History and Philosophy in Science Teaching
Curriculum Modules K-12

One of the most exciting aspects of teaching science is conveying how science is done and engaging students in the process of discovery for themselves. History of science is one of the best resources for this (see below). Here are several ready-to-use curriculum modules, organized by grade level and subject, shared by a group of Minnesota teachers under the sponsorship of SciMath-MN and The Bakken Museum.


Middle School

Physical Science



A Role for History and Nature of Science in the Classroom

History is not a stranger to the science classroom. Teachers often include stories about famous discoveries and scientists--adding a human dimension (and sometimes a bit of humor) to the scientific concepts. What student does not hear of Charles Darwin and the theory of evolution, Dmitri Medeleev and the periodic table, Marie Curie and radioactivity?

But history can be valuable for other reasons, as well. First, historical case studies allow teachers to convey an understanding of the nature of science--how scientists pose questions, design experiments, interpret results, generate alternative hypotheses and decide between them. They also provide an excellent opportunity for talking about the cultural, economic and ethical contexts of science--and how scientific discoveries, in turn, fit in society and relate to other fields of study. History also shows how scientific knowledge changes, leading students to appreciate both the achievements and limits of science.

Even more important, perhaps, history provides a context for understanding how students learn fundamental concepts. Students, like their historical counterparts, are learning concepts for the first time--without prior knowledge about the significance of those concepts. History shows what originally motivated various investigations, often in ways that students today can appreciate. History can also reveal common preconceptions of various topics, conceptions that must be transformed if teaching is to be effective. Historical debates often show how to address such misconceptions. History is thus an important tool for a constructivist classroom, where students "construct" their own knowledge by confronting and developing new explanations for discrepant events drawn from history.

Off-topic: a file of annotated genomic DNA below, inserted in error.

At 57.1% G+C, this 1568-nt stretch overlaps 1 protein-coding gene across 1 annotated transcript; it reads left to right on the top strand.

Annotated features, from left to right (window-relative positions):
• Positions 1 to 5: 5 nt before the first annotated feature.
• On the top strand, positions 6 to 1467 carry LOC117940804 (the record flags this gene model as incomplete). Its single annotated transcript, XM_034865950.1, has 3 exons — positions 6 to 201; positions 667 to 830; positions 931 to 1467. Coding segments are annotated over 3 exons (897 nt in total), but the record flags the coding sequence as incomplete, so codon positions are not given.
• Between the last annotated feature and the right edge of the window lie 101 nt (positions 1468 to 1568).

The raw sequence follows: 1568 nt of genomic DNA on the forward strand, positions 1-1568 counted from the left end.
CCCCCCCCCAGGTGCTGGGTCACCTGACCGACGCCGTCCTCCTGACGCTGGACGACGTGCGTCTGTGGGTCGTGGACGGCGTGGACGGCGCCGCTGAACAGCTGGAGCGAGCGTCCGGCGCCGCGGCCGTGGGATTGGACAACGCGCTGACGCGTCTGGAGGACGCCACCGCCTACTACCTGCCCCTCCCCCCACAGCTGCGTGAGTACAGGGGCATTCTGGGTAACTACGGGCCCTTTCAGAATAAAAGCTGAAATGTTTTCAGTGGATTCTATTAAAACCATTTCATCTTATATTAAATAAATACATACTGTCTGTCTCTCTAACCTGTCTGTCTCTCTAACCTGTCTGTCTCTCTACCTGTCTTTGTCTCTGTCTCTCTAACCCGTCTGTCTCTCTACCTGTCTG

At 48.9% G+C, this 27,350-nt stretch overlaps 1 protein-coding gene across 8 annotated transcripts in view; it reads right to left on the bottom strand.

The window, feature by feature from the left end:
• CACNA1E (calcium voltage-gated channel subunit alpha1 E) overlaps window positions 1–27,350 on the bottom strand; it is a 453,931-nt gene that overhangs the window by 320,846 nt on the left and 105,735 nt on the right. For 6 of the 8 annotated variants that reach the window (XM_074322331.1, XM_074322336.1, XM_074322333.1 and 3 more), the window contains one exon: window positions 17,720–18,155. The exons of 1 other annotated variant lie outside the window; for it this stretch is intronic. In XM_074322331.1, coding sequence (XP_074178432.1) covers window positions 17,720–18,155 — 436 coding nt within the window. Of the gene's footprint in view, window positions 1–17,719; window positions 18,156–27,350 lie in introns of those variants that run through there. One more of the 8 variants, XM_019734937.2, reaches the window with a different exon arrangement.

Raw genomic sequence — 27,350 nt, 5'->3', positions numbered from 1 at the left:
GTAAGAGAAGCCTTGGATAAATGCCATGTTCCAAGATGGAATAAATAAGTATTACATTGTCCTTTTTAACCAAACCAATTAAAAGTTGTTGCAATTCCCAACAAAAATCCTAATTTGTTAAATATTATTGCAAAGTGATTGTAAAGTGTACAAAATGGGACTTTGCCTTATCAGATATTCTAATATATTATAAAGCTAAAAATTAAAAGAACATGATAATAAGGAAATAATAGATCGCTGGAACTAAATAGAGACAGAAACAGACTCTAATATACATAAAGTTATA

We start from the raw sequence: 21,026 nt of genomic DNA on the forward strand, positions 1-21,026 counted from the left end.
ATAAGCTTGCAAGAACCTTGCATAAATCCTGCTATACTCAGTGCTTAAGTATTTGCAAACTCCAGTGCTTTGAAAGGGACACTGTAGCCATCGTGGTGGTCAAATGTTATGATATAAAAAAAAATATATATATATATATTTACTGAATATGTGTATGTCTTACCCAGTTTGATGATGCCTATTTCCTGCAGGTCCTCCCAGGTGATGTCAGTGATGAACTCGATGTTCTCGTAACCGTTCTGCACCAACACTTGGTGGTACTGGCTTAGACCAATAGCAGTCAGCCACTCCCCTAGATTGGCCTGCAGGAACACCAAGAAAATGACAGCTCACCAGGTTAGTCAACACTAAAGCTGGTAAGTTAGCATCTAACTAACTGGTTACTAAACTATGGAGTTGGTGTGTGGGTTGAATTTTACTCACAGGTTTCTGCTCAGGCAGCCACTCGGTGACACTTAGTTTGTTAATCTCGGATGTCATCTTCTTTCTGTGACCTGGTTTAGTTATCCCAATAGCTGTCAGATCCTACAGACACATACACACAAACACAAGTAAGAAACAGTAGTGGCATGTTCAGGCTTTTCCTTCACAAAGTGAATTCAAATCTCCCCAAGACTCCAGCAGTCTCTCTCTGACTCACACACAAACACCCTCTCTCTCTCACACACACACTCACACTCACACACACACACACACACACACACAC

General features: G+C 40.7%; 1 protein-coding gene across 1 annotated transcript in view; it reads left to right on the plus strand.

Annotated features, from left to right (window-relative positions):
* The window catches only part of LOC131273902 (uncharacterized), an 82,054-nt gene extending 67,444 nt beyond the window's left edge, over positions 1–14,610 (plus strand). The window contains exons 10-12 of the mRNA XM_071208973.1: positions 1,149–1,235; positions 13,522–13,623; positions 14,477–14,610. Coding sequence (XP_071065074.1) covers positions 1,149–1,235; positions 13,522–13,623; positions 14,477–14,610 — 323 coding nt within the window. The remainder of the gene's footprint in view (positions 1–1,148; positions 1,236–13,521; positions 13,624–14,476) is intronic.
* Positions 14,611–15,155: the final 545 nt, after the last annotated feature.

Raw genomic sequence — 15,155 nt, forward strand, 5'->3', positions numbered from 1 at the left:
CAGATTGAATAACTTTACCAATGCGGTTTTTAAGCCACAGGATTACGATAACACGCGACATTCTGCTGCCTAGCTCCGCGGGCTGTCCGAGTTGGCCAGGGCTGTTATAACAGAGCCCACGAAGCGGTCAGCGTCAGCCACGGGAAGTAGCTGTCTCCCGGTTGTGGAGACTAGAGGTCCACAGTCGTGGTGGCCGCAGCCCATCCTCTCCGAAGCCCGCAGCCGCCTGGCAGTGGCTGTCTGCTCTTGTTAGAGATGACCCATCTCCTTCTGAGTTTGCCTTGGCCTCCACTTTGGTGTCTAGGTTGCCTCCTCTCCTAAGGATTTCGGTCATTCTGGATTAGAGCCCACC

The important role of history and nature of science among objectives in science education has been recognized in several emerging national standards for science education. The National Research Council's National Science Education Content Standards , for example, specify standards for learning:

These complement other standards for learning "science as inquiry" and "science in personal and social perspectives."

These historical and philosophical themes guided the teachers who assembled the curriculum modules listed above. We hope that you will find them valuable tools for teaching specific concepts more effectively, while also conveying something about the process of science.


All the teachers in this project attended the Third International Conference on History, Philosophy and Science Teaching in Minneapolis, Minnesota, October 29-November 1, 1995. The conference brought together historians and philosophers of science and science educators from over 25 countries to discuss practice, educational philosophy, teacher education, and science education policy. Copies of the Proceedings of this conference (2 volumes, 1318pp.) are available. The teachers were supported by a generous grant from SciMath-MN, with additional support from the Bakken Museum and Library.

For more information and resources on history and philosophy of science in science teaching is available at the SHiPS Resource Center.

Project Coordinator and Editor: Douglas Allchin
last updated 12/99